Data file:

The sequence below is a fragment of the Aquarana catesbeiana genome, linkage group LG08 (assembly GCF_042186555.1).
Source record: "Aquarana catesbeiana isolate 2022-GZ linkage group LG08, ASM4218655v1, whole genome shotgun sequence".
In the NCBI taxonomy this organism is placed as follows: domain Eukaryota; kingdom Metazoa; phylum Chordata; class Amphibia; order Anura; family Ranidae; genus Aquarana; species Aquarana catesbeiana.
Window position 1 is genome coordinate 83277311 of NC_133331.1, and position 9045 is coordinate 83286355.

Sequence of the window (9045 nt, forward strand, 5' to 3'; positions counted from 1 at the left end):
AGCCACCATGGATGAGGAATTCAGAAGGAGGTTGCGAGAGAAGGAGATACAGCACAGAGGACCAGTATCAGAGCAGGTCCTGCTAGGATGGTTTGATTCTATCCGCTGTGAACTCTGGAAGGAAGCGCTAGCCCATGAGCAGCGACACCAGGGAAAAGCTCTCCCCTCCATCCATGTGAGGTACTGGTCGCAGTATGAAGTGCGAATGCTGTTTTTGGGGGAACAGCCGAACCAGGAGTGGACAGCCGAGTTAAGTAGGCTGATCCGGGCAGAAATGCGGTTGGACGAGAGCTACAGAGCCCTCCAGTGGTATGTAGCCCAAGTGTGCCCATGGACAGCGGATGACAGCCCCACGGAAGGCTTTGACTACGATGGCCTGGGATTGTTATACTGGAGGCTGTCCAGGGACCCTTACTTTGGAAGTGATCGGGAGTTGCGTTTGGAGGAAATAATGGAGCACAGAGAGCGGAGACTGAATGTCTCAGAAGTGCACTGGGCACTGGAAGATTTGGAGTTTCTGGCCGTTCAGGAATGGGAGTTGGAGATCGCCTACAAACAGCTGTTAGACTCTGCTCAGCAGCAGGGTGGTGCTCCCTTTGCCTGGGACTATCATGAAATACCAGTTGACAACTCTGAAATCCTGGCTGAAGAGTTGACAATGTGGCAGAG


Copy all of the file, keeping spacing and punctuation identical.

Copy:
The sequence below is a fragment of the Aquarana catesbeiana genome, linkage group LG08 (assembly GCF_042186555.1).
Source record: "Aquarana catesbeiana isolate 2022-GZ linkage group LG08, ASM4218655v1, whole genome shotgun sequence".
In the NCBI taxonomy this organism is placed as follows: domain Eukaryota; kingdom Metazoa; phylum Chordata; class Amphibia; order Anura; family Ranidae; genus Aquarana; species Aquarana catesbeiana.
Window position 1 is genome coordinate 83277311 of NC_133331.1, and position 9045 is coordinate 83286355.

Sequence of the window (9045 nt, forward strand, 5' to 3'; positions counted from 1 at the left end):
AGCCACCATGGATGAGGAATTCAGAAGGAGGTTGCGAGAGAAGGAGATACAGCACAGAGGACCAGTATCAGAGCAGGTCCTGCTAGGATGGTTTGATTCTATCCGCTGTGAACTCTGGAAGGAAGCGCTAGCCCATGAGCAGCGACACCAGGGAAAAGCTCTCCCCTCCATCCATGTGAGGTACTGGTCGCAGTATGAAGTGCGAATGCTGTTTTTGGGGGAACAGCCGAACCAGGAGTGGACAGCCGAGTTAAGTAGGCTGATCCGGGCAGAAATGCGGTTGGACGAGAGCTACAGAGCCCTCCAGTGGTATGTAGCCCAAGTGTGCCCATGGACAGCGGATGACAGCCCCACGGAAGGCTTTGACTACGATGGCCTGGGATTGTTATACTGGAGGCTGTCCAGGGACCCTTACTTTGGAAGTGATCGGGAGTTGCGTTTGGAGGAAATAATGGAGCACAGAGAGCGGAGACTGAATGTCTCAGAAGTGCACTGGGCACTGGAAGATTTGGAGTTTCTGGCCGTTCAGGAATGGGAGTTGGAGATCGCCTACAAACAGCTGTTAGACTCTGCTCAGCAGCAGGGTGGTGCTCCCTTTGCCTGGGACTATCATGAAATACCAGTTGACAACTCTGAAATCCTGGCTGAAGAGTTGACAATGTGGCAGAG